Discovering the village of Giustenice
Giustenice is a hilltop village just above Pietra Ligure, about 15 minutes from Loano. Visiting it is truly an opportunity to get to know an ancient peasant reality. The landscape, in fact, is the most characteristic that can be found in Liguria: rich olive groves protected by terraces and long walls of dry stone walls. Further north, however, the vegetation thickens with oaks and ash trees, until it reaches the woods of Monte Carmo.
Once in Giustenice the castle of the Del Carretto family dominated. Today, however, this territory is the home of oil and numerous sports activities, such as E-bike excursions.
But there are several surprises that this ancient village has to offer: read on to find out more!
The history of Giustenice
The sound of his name is curious and represents a true tongue twister for foreigners, who pronounce it in a thousand nice ways. The origin, of course, is Latin (jus tenens) and derives from the fact that justice was administered in this village since Roman times. Probably already in the Byzantine period, where the ruins of the medieval castle now stand, there was a fortified village, later conquered by the Lombards. The news of the medieval village is, however, successive: for the first time in 1248 Giustenice appears in an act signed by Bonifacio di Clavesana.
Subsequently, the dominion of this territory was disputed by the bishops of Albenga and by the Marquis Del Carretto (XIII – XIV century). But it was with a papal bull issued by Urban VI that Giustenice came under the control of the Republic of Genoa (1385).
Conquered again by the powerful Del Carretto, in 1448 the village was the scene of a terrible armed clash between the noble family and the Republic of Genoa. Numerous Genoese troops besieged the castle, which fell ruinously under the attacks of the generals of the Superba. The Del Doria family was then replaced by the Doria family in 1470, under the Podesta office of Pietra.
The years that followed were characterized by the political events that united the rest of Liguria. With Napoleon Giustenice he returned to the interior of the Ligurian Republic (1797) and the First French Empire (1805-1814). In 1815 it was incorporated, however, in the Kingdom of Sardinia and, finally, in the Kingdom of Italy (1861).
From Giustenice to Uruguay
Few people know that Josè Serrato’s father was born in Giustenice in the first half of the 19th century, who was president of Uruguay from 1923 to 1927. Like many Italians in those years, Domenico Serrato also left the small Ligurian village to try his luck in South America. He settled in Montevideo, where a few years later Giuseppe (Josè), the future president of Uruguay was born. Josè studied engineering at the University of the Republic and was a professor of mathematics. He became an important member of the Colorado party and held important positions: he was deputy minister of Development (1913), Finance (1904-1906) and interior (1911), until he was elected president, first in the history of Uruguay, thanks to the vote universal (1923).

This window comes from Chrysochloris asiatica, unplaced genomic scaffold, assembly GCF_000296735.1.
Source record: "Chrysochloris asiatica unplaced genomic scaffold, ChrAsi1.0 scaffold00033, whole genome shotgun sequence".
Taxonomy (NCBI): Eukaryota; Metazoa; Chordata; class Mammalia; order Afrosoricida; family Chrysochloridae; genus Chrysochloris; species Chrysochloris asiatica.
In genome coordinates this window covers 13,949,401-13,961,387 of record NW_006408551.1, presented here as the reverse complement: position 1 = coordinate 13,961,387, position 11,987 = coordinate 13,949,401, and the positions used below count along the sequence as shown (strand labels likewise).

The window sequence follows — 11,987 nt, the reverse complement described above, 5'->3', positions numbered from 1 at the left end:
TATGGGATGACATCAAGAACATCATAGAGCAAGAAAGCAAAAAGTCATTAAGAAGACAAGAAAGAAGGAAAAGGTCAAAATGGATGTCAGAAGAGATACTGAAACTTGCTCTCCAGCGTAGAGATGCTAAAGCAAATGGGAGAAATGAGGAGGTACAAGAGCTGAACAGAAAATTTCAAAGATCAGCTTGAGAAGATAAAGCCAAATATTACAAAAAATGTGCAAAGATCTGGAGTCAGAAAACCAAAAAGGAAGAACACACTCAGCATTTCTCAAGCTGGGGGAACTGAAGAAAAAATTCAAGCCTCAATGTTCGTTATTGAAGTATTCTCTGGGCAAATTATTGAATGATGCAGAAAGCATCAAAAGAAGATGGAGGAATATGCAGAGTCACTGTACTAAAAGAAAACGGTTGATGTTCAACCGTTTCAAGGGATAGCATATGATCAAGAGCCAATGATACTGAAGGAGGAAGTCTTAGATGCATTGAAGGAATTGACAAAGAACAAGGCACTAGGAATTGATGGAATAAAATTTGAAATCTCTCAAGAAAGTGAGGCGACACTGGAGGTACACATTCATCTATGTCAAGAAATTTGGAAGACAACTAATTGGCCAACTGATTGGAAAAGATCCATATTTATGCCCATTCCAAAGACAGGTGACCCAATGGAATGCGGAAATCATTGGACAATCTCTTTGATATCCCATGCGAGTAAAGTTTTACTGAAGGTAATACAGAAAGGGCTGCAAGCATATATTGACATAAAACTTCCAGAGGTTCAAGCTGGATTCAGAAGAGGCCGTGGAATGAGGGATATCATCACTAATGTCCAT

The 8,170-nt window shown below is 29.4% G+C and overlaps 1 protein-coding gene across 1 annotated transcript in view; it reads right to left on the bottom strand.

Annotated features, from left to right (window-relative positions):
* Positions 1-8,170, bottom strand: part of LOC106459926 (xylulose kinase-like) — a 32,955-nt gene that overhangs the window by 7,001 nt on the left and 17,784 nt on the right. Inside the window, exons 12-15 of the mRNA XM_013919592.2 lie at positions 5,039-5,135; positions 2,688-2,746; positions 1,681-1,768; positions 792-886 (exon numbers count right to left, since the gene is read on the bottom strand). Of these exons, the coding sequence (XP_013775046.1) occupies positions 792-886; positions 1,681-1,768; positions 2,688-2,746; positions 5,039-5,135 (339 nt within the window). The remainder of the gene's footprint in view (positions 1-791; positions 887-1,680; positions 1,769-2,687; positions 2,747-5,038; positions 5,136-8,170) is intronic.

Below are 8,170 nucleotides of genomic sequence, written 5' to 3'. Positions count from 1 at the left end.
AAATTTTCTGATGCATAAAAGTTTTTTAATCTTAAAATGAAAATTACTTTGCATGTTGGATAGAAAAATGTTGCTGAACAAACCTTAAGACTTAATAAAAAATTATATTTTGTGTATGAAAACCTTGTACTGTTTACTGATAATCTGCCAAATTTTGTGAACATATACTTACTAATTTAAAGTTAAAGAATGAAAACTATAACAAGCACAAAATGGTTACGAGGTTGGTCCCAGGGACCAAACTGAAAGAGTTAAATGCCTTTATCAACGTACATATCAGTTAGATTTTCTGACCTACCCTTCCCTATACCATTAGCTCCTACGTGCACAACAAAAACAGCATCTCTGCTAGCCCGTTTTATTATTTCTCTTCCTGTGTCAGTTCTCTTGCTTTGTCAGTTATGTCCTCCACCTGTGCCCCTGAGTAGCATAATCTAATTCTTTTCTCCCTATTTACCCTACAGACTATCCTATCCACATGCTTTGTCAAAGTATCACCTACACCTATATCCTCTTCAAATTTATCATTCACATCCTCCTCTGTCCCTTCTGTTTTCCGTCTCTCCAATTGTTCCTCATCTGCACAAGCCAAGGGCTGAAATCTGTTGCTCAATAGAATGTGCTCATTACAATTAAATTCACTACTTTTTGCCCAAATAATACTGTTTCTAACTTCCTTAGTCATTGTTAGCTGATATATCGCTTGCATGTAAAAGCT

Justinians can be proud of the achievements of the South American cousin: Serrato was in fact responsible for the establishment of the electoral court; inaugurated the Legislative Palace and created funds for pensioners, civil pensions and those of the employees of the pension bank.
The villages of Giustenice
Giustenice does not have a real center, but is made up of hamlets, or hamlets, which each take their name from their own church. Going up from Pietra Ligure, we leave the torrent Val Maremola on the right and take the second exit from the small roundabout that leads us to Giustenice. Going straight we find the first district: Santa Libera. We are at the beginning of the village, between the Serrati Inferiore and Serrati Superiori streets (this is where the house where Josè Serrato’s father was born) is located. To appear first is the eighteenth-century chapel of Santa Liberata, with its salmon-colored facade.
Continuing straight ahead we find ourselves in San Lorenzo with the homonymous baroque church. Here is the seat of the municipality and, under the archivolt in Piazza del Costino, a stone seat testifies to the activity of the judge-podestà of the Stone, who administered justice in medieval times.
San Michele develops around the ancient Del Carretto castle. Its ruins suggest the grandeur of the fortification that dominated the entire valley from that height.
To get to the district of San Martino you have to reach the woods of the Valsorda hamlet. It is the oldest township. Its stone chapel, in fact, is a beautiful example of an early Christian church.
Finally, the Cappelletta, in the Foresto hamlet. This district was born from devotion to the Madonna of Lourdes, as evidenced by the gracious cave where the altar dedicated to the apparition is kept.
What to see in Giustenice
Let’s summarize what you can visit in Giustenice:
• Parish church of San Michele Arcangelo (16th century)
• Oratorio dei Disciplinanti – Our Lady of the Snow (San Michele)
• Chapel of San Martino
• Church of San Lorenzo
• Oratory of the Immaculate Conception (San Lorenzo)
• Chapel of Our Lady of Lourdes
• Column of the Madonna dei Poveri
• Stone seat of medieval origin (in front of the Town Hall)
• Chapel of Santa Libera
• Giustenice Castle
Giustenice is a village of just over 900 inhabitants, near Loano. Its territory offers a multiplicity of landscapes, mysterious and ancient places, which are just waiting to be discovered!